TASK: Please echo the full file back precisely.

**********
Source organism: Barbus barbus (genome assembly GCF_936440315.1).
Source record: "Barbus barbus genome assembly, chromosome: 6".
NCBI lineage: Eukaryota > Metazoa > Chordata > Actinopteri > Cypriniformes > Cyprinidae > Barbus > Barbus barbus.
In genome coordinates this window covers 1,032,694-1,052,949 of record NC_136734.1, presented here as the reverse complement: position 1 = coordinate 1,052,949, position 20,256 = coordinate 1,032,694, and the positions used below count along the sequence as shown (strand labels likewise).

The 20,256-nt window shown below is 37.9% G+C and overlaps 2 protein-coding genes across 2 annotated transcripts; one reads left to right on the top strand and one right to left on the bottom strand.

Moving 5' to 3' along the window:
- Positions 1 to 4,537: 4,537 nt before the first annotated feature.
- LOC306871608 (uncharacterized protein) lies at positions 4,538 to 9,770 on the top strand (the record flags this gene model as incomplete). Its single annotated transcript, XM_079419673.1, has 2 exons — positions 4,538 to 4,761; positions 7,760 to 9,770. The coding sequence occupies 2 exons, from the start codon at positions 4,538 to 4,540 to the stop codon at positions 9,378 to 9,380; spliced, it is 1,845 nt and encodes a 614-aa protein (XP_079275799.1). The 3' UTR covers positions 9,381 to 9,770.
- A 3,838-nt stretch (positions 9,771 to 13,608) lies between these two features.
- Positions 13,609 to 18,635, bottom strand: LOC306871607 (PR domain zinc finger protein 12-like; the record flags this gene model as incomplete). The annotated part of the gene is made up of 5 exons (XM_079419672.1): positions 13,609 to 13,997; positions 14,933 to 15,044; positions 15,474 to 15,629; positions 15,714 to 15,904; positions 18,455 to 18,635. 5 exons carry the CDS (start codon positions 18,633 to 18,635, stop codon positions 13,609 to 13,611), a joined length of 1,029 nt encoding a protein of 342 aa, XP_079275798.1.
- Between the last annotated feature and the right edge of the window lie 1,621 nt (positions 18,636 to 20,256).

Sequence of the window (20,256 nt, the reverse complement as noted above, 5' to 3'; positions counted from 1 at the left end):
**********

Source organism: Barbus barbus (genome assembly GCF_936440315.1).
Source record: "Barbus barbus genome assembly, chromosome: 6".
NCBI lineage: Eukaryota > Metazoa > Chordata > Actinopteri > Cypriniformes > Cyprinidae > Barbus > Barbus barbus.
In genome coordinates this window covers 1,032,694-1,052,949 of record NC_136734.1, presented here as the reverse complement: position 1 = coordinate 1,052,949, position 20,256 = coordinate 1,032,694, and the positions used below count along the sequence as shown (strand labels likewise).

The 20,256-nt window shown below is 37.9% G+C and overlaps 2 protein-coding genes across 2 annotated transcripts; one reads left to right on the top strand and one right to left on the bottom strand.

Moving 5' to 3' along the window:
- Positions 1 to 4,537: 4,537 nt before the first annotated feature.
- LOC306871608 (uncharacterized protein) lies at positions 4,538 to 9,770 on the top strand (the record flags this gene model as incomplete). Its single annotated transcript, XM_079419673.1, has 2 exons — positions 4,538 to 4,761; positions 7,760 to 9,770. The coding sequence occupies 2 exons, from the start codon at positions 4,538 to 4,540 to the stop codon at positions 9,378 to 9,380; spliced, it is 1,845 nt and encodes a 614-aa protein (XP_079275799.1). The 3' UTR covers positions 9,381 to 9,770.
- A 3,838-nt stretch (positions 9,771 to 13,608) lies between these two features.
- Positions 13,609 to 18,635, bottom strand: LOC306871607 (PR domain zinc finger protein 12-like; the record flags this gene model as incomplete). The annotated part of the gene is made up of 5 exons (XM_079419672.1): positions 13,609 to 13,997; positions 14,933 to 15,044; positions 15,474 to 15,629; positions 15,714 to 15,904; positions 18,455 to 18,635. 5 exons carry the CDS (start codon positions 18,633 to 18,635, stop codon positions 13,609 to 13,611), a joined length of 1,029 nt encoding a protein of 342 aa, XP_079275798.1.
- Between the last annotated feature and the right edge of the window lie 1,621 nt (positions 18,636 to 20,256).

Sequence of the window (20,256 nt, the reverse complement as noted above, 5' to 3'; positions counted from 1 at the left end):